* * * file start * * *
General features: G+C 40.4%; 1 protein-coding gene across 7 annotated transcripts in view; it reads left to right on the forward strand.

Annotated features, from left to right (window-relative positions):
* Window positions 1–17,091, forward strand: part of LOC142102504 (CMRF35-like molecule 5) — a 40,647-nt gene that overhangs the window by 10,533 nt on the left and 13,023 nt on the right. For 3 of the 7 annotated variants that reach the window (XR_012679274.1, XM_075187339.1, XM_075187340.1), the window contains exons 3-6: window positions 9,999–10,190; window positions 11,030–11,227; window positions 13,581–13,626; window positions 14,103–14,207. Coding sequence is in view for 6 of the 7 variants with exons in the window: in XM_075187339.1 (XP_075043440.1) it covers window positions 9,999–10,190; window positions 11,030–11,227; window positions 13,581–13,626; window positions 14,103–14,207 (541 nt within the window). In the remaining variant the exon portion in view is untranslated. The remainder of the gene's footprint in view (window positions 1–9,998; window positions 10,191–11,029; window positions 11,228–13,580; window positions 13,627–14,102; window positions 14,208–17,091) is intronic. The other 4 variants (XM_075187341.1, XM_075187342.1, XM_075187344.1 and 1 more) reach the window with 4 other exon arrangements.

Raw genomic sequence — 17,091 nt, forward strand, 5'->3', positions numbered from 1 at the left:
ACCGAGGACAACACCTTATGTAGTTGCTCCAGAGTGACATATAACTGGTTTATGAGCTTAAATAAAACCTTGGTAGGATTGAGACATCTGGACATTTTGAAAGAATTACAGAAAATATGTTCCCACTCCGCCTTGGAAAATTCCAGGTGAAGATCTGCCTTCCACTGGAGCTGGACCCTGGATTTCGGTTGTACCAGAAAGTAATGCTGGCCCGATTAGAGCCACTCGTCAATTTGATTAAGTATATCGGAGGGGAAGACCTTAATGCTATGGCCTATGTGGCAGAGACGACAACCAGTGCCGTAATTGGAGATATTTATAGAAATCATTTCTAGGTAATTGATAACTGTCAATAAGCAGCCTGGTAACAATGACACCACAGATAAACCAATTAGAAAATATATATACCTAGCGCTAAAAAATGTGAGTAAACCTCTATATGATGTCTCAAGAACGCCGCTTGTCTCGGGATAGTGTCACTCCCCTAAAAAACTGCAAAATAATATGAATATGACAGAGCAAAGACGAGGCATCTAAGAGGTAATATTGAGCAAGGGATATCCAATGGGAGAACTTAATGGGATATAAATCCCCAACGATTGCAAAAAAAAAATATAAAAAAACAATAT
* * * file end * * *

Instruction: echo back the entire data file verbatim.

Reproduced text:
General features: G+C 40.4%; 1 protein-coding gene across 7 annotated transcripts in view; it reads left to right on the forward strand.

Annotated features, from left to right (window-relative positions):
* Window positions 1–17,091, forward strand: part of LOC142102504 (CMRF35-like molecule 5) — a 40,647-nt gene that overhangs the window by 10,533 nt on the left and 13,023 nt on the right. For 3 of the 7 annotated variants that reach the window (XR_012679274.1, XM_075187339.1, XM_075187340.1), the window contains exons 3-6: window positions 9,999–10,190; window positions 11,030–11,227; window positions 13,581–13,626; window positions 14,103–14,207. Coding sequence is in view for 6 of the 7 variants with exons in the window: in XM_075187339.1 (XP_075043440.1) it covers window positions 9,999–10,190; window positions 11,030–11,227; window positions 13,581–13,626; window positions 14,103–14,207 (541 nt within the window). In the remaining variant the exon portion in view is untranslated. The remainder of the gene's footprint in view (window positions 1–9,998; window positions 10,191–11,029; window positions 11,228–13,580; window positions 13,627–14,102; window positions 14,208–17,091) is intronic. The other 4 variants (XM_075187341.1, XM_075187342.1, XM_075187344.1 and 1 more) reach the window with 4 other exon arrangements.

Raw genomic sequence — 17,091 nt, forward strand, 5'->3', positions numbered from 1 at the left:
ACCGAGGACAACACCTTATGTAGTTGCTCCAGAGTGACATATAACTGGTTTATGAGCTTAAATAAAACCTTGGTAGGATTGAGACATCTGGACATTTTGAAAGAATTACAGAAAATATGTTCCCACTCCGCCTTGGAAAATTCCAGGTGAAGATCTGCCTTCCACTGGAGCTGGACCCTGGATTTCGGTTGTACCAGAAAGTAATGCTGGCCCGATTAGAGCCACTCGTCAATTTGATTAAGTATATCGGAGGGGAAGACCTTAATGCTATGGCCTATGTGGCAGAGACGACAACCAGTGCCGTAATTGGAGATATTTATAGAAATCATTTCTAGGTAATTGATAACTGTCAATAAGCAGCCTGGTAACAATGACACCACAGATAAACCAATTAGAAAATATATATACCTAGCGCTAAAAAATGTGAGTAAACCTCTATATGATGTCTCAAGAACGCCGCTTGTCTCGGGATAGTGTCACTCCCCTAAAAAACTGCAAAATAATATGAATATGACAGAGCAAAGACGAGGCATCTAAGAGGTAATATTGAGCAAGGGATATCCAATGGGAGAACTTAATGGGATATAAATCCCCAACGATTGCAAAAAAAAAATATAAAAAAACAATAT